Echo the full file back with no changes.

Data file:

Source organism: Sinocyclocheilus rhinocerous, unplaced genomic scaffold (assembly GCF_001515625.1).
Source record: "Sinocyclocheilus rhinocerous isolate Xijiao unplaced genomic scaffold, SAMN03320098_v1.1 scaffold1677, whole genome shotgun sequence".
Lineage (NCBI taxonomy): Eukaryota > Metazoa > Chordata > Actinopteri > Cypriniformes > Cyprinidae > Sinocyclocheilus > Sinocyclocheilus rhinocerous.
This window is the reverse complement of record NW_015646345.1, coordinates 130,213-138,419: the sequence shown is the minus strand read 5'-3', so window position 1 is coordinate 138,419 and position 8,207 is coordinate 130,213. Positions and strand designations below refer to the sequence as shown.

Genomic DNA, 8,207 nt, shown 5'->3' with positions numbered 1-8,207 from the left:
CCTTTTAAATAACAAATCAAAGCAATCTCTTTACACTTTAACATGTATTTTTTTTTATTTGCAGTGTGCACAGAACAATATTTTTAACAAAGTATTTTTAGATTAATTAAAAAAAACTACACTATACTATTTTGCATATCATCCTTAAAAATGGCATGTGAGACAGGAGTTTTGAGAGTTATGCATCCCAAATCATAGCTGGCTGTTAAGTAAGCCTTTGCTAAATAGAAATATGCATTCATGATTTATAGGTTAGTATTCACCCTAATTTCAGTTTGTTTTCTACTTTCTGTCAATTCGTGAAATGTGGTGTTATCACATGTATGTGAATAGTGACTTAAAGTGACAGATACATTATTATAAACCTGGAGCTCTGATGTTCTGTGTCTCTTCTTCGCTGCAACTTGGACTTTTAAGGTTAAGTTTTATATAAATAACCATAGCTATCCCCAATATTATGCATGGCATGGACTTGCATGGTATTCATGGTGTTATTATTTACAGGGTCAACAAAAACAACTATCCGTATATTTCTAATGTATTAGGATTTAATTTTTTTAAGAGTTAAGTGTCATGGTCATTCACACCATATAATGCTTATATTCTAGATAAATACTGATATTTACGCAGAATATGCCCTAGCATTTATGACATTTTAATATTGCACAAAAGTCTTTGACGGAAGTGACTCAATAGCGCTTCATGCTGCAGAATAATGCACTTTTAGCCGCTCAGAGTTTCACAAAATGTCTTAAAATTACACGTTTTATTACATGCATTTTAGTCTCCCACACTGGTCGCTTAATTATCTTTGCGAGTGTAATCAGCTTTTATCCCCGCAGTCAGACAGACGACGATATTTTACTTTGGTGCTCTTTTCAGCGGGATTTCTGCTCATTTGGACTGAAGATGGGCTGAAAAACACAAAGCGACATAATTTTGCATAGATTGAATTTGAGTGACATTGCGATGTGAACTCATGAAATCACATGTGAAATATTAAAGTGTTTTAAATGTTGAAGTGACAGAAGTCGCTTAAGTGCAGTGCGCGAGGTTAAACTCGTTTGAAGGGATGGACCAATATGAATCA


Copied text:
Source organism: Sinocyclocheilus rhinocerous, unplaced genomic scaffold (assembly GCF_001515625.1).
Source record: "Sinocyclocheilus rhinocerous isolate Xijiao unplaced genomic scaffold, SAMN03320098_v1.1 scaffold1677, whole genome shotgun sequence".
Lineage (NCBI taxonomy): Eukaryota > Metazoa > Chordata > Actinopteri > Cypriniformes > Cyprinidae > Sinocyclocheilus > Sinocyclocheilus rhinocerous.
This window is the reverse complement of record NW_015646345.1, coordinates 130,213-138,419: the sequence shown is the minus strand read 5'-3', so window position 1 is coordinate 138,419 and position 8,207 is coordinate 130,213. Positions and strand designations below refer to the sequence as shown.

Genomic DNA, 8,207 nt, shown 5'->3' with positions numbered 1-8,207 from the left:
CCTTTTAAATAACAAATCAAAGCAATCTCTTTACACTTTAACATGTATTTTTTTTTATTTGCAGTGTGCACAGAACAATATTTTTAACAAAGTATTTTTAGATTAATTAAAAAAAACTACACTATACTATTTTGCATATCATCCTTAAAAATGGCATGTGAGACAGGAGTTTTGAGAGTTATGCATCCCAAATCATAGCTGGCTGTTAAGTAAGCCTTTGCTAAATAGAAATATGCATTCATGATTTATAGGTTAGTATTCACCCTAATTTCAGTTTGTTTTCTACTTTCTGTCAATTCGTGAAATGTGGTGTTATCACATGTATGTGAATAGTGACTTAAAGTGACAGATACATTATTATAAACCTGGAGCTCTGATGTTCTGTGTCTCTTCTTCGCTGCAACTTGGACTTTTAAGGTTAAGTTTTATATAAATAACCATAGCTATCCCCAATATTATGCATGGCATGGACTTGCATGGTATTCATGGTGTTATTATTTACAGGGTCAACAAAAACAACTATCCGTATATTTCTAATGTATTAGGATTTAATTTTTTTAAGAGTTAAGTGTCATGGTCATTCACACCATATAATGCTTATATTCTAGATAAATACTGATATTTACGCAGAATATGCCCTAGCATTTATGACATTTTAATATTGCACAAAAGTCTTTGACGGAAGTGACTCAATAGCGCTTCATGCTGCAGAATAATGCACTTTTAGCCGCTCAGAGTTTCACAAAATGTCTTAAAATTACACGTTTTATTACATGCATTTTAGTCTCCCACACTGGTCGCTTAATTATCTTTGCGAGTGTAATCAGCTTTTATCCCCGCAGTCAGACAGACGACGATATTTTACTTTGGTGCTCTTTTCAGCGGGATTTCTGCTCATTTGGACTGAAGATGGGCTGAAAAACACAAAGCGACATAATTTTGCATAGATTGAATTTGAGTGACATTGCGATGTGAACTCATGAAATCACATGTGAAATATTAAAGTGTTTTAAATGTTGAAGTGACAGAAGTCGCTTAAGTGCAGTGCGCGAGGTTAAACTCGTTTGAAGGGATGGACCAATATGAATCA